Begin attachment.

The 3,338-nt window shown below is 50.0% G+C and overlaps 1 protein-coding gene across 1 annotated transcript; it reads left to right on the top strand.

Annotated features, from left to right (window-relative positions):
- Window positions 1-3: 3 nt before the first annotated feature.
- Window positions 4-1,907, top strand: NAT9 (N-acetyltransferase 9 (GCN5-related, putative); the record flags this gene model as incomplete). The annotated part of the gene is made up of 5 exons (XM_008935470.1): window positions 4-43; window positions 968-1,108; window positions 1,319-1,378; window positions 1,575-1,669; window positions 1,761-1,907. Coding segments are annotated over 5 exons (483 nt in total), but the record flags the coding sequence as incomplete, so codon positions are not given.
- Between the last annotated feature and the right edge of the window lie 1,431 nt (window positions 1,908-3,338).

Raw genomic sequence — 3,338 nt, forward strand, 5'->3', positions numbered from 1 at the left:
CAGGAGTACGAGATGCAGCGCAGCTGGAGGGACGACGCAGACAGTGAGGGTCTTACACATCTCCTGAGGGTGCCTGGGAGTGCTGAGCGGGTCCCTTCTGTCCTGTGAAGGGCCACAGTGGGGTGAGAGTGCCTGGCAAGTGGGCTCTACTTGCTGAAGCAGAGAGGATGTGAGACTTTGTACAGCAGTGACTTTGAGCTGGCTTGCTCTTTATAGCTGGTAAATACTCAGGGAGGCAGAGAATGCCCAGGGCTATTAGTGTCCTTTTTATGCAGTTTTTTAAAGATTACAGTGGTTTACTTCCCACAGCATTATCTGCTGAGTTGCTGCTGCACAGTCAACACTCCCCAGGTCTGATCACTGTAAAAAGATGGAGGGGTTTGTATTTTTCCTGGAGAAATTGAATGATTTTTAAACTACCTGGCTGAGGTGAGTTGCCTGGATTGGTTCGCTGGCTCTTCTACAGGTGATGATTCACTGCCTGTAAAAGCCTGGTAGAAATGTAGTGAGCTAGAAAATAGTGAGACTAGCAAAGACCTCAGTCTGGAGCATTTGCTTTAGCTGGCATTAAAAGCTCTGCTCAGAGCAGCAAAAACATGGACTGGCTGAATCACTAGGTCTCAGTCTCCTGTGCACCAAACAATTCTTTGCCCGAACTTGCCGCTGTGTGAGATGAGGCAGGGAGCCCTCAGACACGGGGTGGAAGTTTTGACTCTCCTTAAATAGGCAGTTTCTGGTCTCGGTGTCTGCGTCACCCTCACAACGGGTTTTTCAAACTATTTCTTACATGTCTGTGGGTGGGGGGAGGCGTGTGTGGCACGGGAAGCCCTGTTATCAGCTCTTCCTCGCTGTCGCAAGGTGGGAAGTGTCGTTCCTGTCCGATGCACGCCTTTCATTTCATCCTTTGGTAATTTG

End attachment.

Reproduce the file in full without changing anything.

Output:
The 3,338-nt window shown below is 50.0% G+C and overlaps 1 protein-coding gene across 1 annotated transcript; it reads left to right on the top strand.

Annotated features, from left to right (window-relative positions):
- Window positions 1-3: 3 nt before the first annotated feature.
- Window positions 4-1,907, top strand: NAT9 (N-acetyltransferase 9 (GCN5-related, putative); the record flags this gene model as incomplete). The annotated part of the gene is made up of 5 exons (XM_008935470.1): window positions 4-43; window positions 968-1,108; window positions 1,319-1,378; window positions 1,575-1,669; window positions 1,761-1,907. Coding segments are annotated over 5 exons (483 nt in total), but the record flags the coding sequence as incomplete, so codon positions are not given.
- Between the last annotated feature and the right edge of the window lie 1,431 nt (window positions 1,908-3,338).

Raw genomic sequence — 3,338 nt, forward strand, 5'->3', positions numbered from 1 at the left:
CAGGAGTACGAGATGCAGCGCAGCTGGAGGGACGACGCAGACAGTGAGGGTCTTACACATCTCCTGAGGGTGCCTGGGAGTGCTGAGCGGGTCCCTTCTGTCCTGTGAAGGGCCACAGTGGGGTGAGAGTGCCTGGCAAGTGGGCTCTACTTGCTGAAGCAGAGAGGATGTGAGACTTTGTACAGCAGTGACTTTGAGCTGGCTTGCTCTTTATAGCTGGTAAATACTCAGGGAGGCAGAGAATGCCCAGGGCTATTAGTGTCCTTTTTATGCAGTTTTTTAAAGATTACAGTGGTTTACTTCCCACAGCATTATCTGCTGAGTTGCTGCTGCACAGTCAACACTCCCCAGGTCTGATCACTGTAAAAAGATGGAGGGGTTTGTATTTTTCCTGGAGAAATTGAATGATTTTTAAACTACCTGGCTGAGGTGAGTTGCCTGGATTGGTTCGCTGGCTCTTCTACAGGTGATGATTCACTGCCTGTAAAAGCCTGGTAGAAATGTAGTGAGCTAGAAAATAGTGAGACTAGCAAAGACCTCAGTCTGGAGCATTTGCTTTAGCTGGCATTAAAAGCTCTGCTCAGAGCAGCAAAAACATGGACTGGCTGAATCACTAGGTCTCAGTCTCCTGTGCACCAAACAATTCTTTGCCCGAACTTGCCGCTGTGTGAGATGAGGCAGGGAGCCCTCAGACACGGGGTGGAAGTTTTGACTCTCCTTAAATAGGCAGTTTCTGGTCTCGGTGTCTGCGTCACCCTCACAACGGGTTTTTCAAACTATTTCTTACATGTCTGTGGGTGGGGGGAGGCGTGTGTGGCACGGGAAGCCCTGTTATCAGCTCTTCCTCGCTGTCGCAAGGTGGGAAGTGTCGTTCCTGTCCGATGCACGCCTTTCATTTCATCCTTTGGTAATTTG